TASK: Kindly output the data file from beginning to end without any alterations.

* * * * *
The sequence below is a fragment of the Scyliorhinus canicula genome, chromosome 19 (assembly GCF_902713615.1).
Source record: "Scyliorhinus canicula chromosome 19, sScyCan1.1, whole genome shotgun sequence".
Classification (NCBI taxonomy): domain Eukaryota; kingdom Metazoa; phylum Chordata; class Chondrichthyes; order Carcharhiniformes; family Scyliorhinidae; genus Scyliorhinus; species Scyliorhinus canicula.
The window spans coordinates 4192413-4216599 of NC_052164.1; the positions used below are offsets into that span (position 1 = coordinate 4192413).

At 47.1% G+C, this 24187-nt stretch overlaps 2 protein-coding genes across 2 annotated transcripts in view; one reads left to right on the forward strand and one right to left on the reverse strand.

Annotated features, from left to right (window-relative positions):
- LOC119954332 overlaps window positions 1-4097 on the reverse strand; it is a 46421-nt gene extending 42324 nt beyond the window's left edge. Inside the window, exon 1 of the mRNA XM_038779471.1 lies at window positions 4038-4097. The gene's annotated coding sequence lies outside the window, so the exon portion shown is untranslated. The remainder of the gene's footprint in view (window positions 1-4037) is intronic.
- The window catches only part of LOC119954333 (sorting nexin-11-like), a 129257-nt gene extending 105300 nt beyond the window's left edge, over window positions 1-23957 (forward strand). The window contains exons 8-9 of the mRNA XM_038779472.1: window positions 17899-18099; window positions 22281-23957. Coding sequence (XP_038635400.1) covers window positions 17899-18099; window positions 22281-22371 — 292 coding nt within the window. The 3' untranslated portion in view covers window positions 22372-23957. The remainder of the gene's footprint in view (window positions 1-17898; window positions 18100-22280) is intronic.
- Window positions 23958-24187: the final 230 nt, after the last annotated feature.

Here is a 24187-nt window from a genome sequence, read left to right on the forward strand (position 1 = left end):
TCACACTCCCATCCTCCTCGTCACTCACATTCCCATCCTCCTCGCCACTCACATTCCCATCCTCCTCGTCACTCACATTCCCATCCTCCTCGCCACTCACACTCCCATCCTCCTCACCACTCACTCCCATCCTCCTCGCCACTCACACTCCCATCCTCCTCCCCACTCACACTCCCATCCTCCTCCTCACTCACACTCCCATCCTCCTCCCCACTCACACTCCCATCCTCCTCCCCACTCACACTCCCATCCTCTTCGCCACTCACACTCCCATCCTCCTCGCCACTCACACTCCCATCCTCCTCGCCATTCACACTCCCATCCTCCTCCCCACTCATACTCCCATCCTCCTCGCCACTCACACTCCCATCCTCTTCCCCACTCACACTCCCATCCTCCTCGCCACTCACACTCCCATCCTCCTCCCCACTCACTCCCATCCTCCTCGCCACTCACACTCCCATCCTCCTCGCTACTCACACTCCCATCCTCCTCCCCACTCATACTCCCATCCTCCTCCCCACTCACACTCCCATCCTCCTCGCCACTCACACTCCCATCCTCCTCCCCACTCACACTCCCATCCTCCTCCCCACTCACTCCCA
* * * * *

The sequence below is a fragment of the Scyliorhinus canicula genome, chromosome 19 (assembly GCF_902713615.1).
Source record: "Scyliorhinus canicula chromosome 19, sScyCan1.1, whole genome shotgun sequence".
Classification (NCBI taxonomy): domain Eukaryota; kingdom Metazoa; phylum Chordata; class Chondrichthyes; order Carcharhiniformes; family Scyliorhinidae; genus Scyliorhinus; species Scyliorhinus canicula.
The window spans coordinates 4192413-4216599 of NC_052164.1; the positions used below are offsets into that span (position 1 = coordinate 4192413).

At 47.1% G+C, this 24187-nt stretch overlaps 2 protein-coding genes across 2 annotated transcripts in view; one reads left to right on the forward strand and one right to left on the reverse strand.

Annotated features, from left to right (window-relative positions):
- LOC119954332 overlaps window positions 1-4097 on the reverse strand; it is a 46421-nt gene extending 42324 nt beyond the window's left edge. Inside the window, exon 1 of the mRNA XM_038779471.1 lies at window positions 4038-4097. The gene's annotated coding sequence lies outside the window, so the exon portion shown is untranslated. The remainder of the gene's footprint in view (window positions 1-4037) is intronic.
- The window catches only part of LOC119954333 (sorting nexin-11-like), a 129257-nt gene extending 105300 nt beyond the window's left edge, over window positions 1-23957 (forward strand). The window contains exons 8-9 of the mRNA XM_038779472.1: window positions 17899-18099; window positions 22281-23957. Coding sequence (XP_038635400.1) covers window positions 17899-18099; window positions 22281-22371 — 292 coding nt within the window. The 3' untranslated portion in view covers window positions 22372-23957. The remainder of the gene's footprint in view (window positions 1-17898; window positions 18100-22280) is intronic.
- Window positions 23958-24187: the final 230 nt, after the last annotated feature.

Here is a 24187-nt window from a genome sequence, read left to right on the forward strand (position 1 = left end):
TCACACTCCCATCCTCCTCGTCACTCACATTCCCATCCTCCTCGCCACTCACATTCCCATCCTCCTCGTCACTCACATTCCCATCCTCCTCGCCACTCACACTCCCATCCTCCTCACCACTCACTCCCATCCTCCTCGCCACTCACACTCCCATCCTCCTCCCCACTCACACTCCCATCCTCCTCCTCACTCACACTCCCATCCTCCTCCCCACTCACACTCCCATCCTCCTCCCCACTCACACTCCCATCCTCTTCGCCACTCACACTCCCATCCTCCTCGCCACTCACACTCCCATCCTCCTCGCCATTCACACTCCCATCCTCCTCCCCACTCATACTCCCATCCTCCTCGCCACTCACACTCCCATCCTCTTCCCCACTCACACTCCCATCCTCCTCGCCACTCACACTCCCATCCTCCTCCCCACTCACTCCCATCCTCCTCGCCACTCACACTCCCATCCTCCTCGCTACTCACACTCCCATCCTCCTCCCCACTCATACTCCCATCCTCCTCCCCACTCACACTCCCATCCTCCTCGCCACTCACACTCCCATCCTCCTCCCCACTCACACTCCCATCCTCCTCCCCACTCACTCCCA